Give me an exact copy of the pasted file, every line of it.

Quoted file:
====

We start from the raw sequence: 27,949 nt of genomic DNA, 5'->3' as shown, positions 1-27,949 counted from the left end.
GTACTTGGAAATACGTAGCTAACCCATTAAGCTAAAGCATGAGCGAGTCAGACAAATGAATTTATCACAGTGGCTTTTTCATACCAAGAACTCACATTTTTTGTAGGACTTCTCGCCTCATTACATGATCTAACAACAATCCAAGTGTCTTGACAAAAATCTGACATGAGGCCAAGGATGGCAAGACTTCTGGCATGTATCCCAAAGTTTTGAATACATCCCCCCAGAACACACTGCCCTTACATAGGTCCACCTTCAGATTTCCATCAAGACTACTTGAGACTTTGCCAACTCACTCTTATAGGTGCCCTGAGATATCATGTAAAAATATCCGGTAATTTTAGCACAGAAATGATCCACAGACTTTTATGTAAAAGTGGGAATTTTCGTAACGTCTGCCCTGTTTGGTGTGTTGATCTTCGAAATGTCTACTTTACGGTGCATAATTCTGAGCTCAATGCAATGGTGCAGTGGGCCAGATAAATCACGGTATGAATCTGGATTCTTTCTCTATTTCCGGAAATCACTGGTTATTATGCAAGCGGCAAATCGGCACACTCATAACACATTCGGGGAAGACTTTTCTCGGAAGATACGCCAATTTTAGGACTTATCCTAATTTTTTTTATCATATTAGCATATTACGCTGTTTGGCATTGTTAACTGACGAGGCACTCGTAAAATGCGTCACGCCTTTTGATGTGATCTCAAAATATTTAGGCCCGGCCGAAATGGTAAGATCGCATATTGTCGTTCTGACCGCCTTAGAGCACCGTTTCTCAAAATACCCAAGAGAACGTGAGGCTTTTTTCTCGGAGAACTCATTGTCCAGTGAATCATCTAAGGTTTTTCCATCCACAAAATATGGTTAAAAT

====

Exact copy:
We start from the raw sequence: 27,949 nt of genomic DNA, 5'->3' as shown, positions 1-27,949 counted from the left end.
GTACTTGGAAATACGTAGCTAACCCATTAAGCTAAAGCATGAGCGAGTCAGACAAATGAATTTATCACAGTGGCTTTTTCATACCAAGAACTCACATTTTTTGTAGGACTTCTCGCCTCATTACATGATCTAACAACAATCCAAGTGTCTTGACAAAAATCTGACATGAGGCCAAGGATGGCAAGACTTCTGGCATGTATCCCAAAGTTTTGAATACATCCCCCCAGAACACACTGCCCTTACATAGGTCCACCTTCAGATTTCCATCAAGACTACTTGAGACTTTGCCAACTCACTCTTATAGGTGCCCTGAGATATCATGTAAAAATATCCGGTAATTTTAGCACAGAAATGATCCACAGACTTTTATGTAAAAGTGGGAATTTTCGTAACGTCTGCCCTGTTTGGTGTGTTGATCTTCGAAATGTCTACTTTACGGTGCATAATTCTGAGCTCAATGCAATGGTGCAGTGGGCCAGATAAATCACGGTATGAATCTGGATTCTTTCTCTATTTCCGGAAATCACTGGTTATTATGCAAGCGGCAAATCGGCACACTCATAACACATTCGGGGAAGACTTTTCTCGGAAGATACGCCAATTTTAGGACTTATCCTAATTTTTTTTATCATATTAGCATATTACGCTGTTTGGCATTGTTAACTGACGAGGCACTCGTAAAATGCGTCACGCCTTTTGATGTGATCTCAAAATATTTAGGCCCGGCCGAAATGGTAAGATCGCATATTGTCGTTCTGACCGCCTTAGAGCACCGTTTCTCAAAATACCCAAGAGAACGTGAGGCTTTTTTCTCGGAGAACTCATTGTCCAGTGAATCATCTAAGGTTTTTCCATCCACAAAATATGGTTAAAAT